[Fwd: [NOVA] "Mystery of the First Americans"]
- Sounds like a great program...too bad I can't get PBS through DTV.
: - (
The web site is very interesting though.
> NEXT ON NOVA: "MYSTERY OF THE FIRST AMERICANS"
> Broadcast: December 10, 2002
> (NOVA airs Tuesdays on PBS at 8 p.m. Check your local listings as
> dates and times may vary.)
> In 1996, near Kennewick, Washington, a suspected murder victim is
> identified by forensic anthropologists as Caucasian -- but turns out to
> be almost 10,000 years old. For 50 years our picture of prehistoric
> America has rested on the premise that the earliest inhabitants of the
> Americas were east Asians of Mongoloid stock, the ancestors of today's
> Native Americans. But the discovery of the Kennewick Man, along with
> several other startling finds in recent years, has thrown that once
> widely accepted idea into question and revolutionized the science of
> paleo-anthropology. It has also embroiled scientists in a bitter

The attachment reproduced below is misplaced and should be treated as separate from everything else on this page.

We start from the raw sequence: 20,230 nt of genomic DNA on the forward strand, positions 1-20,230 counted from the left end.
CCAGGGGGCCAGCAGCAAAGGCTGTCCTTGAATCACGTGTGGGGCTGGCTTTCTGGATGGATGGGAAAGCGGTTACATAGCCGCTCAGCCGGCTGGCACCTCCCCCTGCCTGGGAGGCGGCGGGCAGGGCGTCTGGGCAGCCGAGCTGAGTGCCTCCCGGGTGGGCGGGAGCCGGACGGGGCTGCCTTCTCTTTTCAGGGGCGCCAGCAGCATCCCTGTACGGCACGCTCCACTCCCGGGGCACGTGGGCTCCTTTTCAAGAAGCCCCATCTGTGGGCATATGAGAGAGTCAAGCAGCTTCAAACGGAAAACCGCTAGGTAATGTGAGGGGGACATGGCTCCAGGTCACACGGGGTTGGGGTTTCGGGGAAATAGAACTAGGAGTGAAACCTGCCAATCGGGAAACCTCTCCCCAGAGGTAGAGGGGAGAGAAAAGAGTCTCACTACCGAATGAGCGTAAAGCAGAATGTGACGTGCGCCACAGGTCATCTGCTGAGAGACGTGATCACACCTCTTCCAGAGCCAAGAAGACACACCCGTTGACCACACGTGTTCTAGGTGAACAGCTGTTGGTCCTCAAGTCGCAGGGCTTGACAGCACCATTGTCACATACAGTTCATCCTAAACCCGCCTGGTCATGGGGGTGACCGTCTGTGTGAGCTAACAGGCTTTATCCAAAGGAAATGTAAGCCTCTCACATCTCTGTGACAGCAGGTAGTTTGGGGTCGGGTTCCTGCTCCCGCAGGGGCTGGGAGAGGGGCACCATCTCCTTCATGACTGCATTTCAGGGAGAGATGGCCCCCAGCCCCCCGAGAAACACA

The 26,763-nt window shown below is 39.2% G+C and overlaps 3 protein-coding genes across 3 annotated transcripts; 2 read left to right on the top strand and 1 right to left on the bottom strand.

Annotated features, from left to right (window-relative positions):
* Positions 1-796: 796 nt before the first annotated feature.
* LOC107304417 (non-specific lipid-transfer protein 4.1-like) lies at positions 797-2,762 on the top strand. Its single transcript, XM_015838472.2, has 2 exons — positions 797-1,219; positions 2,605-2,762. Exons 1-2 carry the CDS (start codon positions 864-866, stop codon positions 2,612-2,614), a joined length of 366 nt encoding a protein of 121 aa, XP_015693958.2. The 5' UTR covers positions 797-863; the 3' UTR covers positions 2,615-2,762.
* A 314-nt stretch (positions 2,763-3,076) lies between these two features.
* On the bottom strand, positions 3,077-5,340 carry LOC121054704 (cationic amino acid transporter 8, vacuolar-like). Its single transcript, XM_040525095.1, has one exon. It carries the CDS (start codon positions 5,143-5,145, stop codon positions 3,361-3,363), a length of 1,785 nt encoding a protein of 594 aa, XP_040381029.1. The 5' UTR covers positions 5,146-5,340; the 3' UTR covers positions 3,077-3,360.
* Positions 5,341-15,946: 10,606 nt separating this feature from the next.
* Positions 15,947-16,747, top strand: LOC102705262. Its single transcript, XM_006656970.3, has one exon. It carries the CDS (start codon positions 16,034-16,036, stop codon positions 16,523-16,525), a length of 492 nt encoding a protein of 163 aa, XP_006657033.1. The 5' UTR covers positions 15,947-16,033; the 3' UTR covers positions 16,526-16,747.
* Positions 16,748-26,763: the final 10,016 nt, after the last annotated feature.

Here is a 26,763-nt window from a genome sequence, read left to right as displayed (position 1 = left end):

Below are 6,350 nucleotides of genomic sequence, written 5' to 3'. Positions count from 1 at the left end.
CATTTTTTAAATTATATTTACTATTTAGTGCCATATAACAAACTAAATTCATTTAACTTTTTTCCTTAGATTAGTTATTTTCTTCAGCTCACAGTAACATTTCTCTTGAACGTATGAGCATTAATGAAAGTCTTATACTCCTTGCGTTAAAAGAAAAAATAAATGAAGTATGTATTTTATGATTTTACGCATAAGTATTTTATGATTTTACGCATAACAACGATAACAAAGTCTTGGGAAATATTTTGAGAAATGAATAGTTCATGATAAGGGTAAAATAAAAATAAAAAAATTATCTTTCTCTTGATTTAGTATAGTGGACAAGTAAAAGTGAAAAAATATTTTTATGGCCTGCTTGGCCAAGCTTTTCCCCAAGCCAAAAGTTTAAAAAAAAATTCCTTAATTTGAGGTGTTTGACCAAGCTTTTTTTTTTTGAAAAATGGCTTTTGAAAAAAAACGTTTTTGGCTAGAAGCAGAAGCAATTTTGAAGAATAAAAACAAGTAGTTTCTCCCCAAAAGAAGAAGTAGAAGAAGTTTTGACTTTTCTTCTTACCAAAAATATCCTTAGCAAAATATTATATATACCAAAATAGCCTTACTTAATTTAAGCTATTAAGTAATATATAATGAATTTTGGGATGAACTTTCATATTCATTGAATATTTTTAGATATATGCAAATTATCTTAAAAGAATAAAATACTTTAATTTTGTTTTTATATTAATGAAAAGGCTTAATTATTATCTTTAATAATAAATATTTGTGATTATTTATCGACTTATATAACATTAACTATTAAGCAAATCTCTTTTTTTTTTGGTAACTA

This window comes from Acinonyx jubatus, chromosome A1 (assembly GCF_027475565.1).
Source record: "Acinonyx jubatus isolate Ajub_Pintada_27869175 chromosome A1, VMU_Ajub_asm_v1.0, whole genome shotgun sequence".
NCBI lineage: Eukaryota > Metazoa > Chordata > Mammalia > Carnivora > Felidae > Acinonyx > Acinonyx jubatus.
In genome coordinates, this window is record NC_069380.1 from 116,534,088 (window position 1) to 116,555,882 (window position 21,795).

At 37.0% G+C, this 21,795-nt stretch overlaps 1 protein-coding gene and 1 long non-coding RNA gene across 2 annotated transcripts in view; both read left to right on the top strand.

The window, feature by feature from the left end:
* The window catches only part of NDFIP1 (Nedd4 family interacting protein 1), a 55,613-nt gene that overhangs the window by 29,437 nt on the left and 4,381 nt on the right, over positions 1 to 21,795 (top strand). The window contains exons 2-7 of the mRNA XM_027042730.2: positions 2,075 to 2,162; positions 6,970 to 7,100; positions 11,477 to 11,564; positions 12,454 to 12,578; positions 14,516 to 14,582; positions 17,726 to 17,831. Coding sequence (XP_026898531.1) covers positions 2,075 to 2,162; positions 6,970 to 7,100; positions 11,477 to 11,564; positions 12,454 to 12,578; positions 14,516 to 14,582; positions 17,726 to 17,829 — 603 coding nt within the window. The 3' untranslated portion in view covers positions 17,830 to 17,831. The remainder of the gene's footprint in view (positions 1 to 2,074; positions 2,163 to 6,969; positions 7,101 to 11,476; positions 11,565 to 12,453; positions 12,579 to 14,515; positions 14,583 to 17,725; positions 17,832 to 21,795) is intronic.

> conflict with Native American groups that want the scientific study of
> early Americans halted. Who and what do Kennewick Man and others
> represent? NOVA follows the efforts of paleo-anthropologists' work to
> decode the story in the bones of people who died 10,000 years ago.
> Here's what you'll find on the companion Web site:
> Does Race Exist?
> Anthropologists George Gill of the University of Wyoming
> and Loring Brace of the University of Michigan square off
> on the issue. After reading their opposing viewpoints,
> decide for yourself.
> Meet Kennewick Man (QTVR)
> Archeologist Jim Chatters, the only scientist able to study
> the bones before federal authorities impounded them, tells
> how he put a face to Kennewick Man. Includes a striking
> QuickTime VR of the ancient man's reconstructed head.
> Claims for the Remains
> Eight scientists have filed suit against the U.S. government
> for the right to study the Kennewick Man remains. Here, all
> eight speak out about why they feel they should be allowed
> to do so and what they hope to learn if they get the chance.
> The Dating Game
> Scientists have long relied on carbon-14 analysis to determine
> the age of organic remains such as ancient seeds, bits of
> charcoal, even human remains. In this feature, learn how this
> widely used process works.
> Plus Resources.
*So much to learn and so little time!*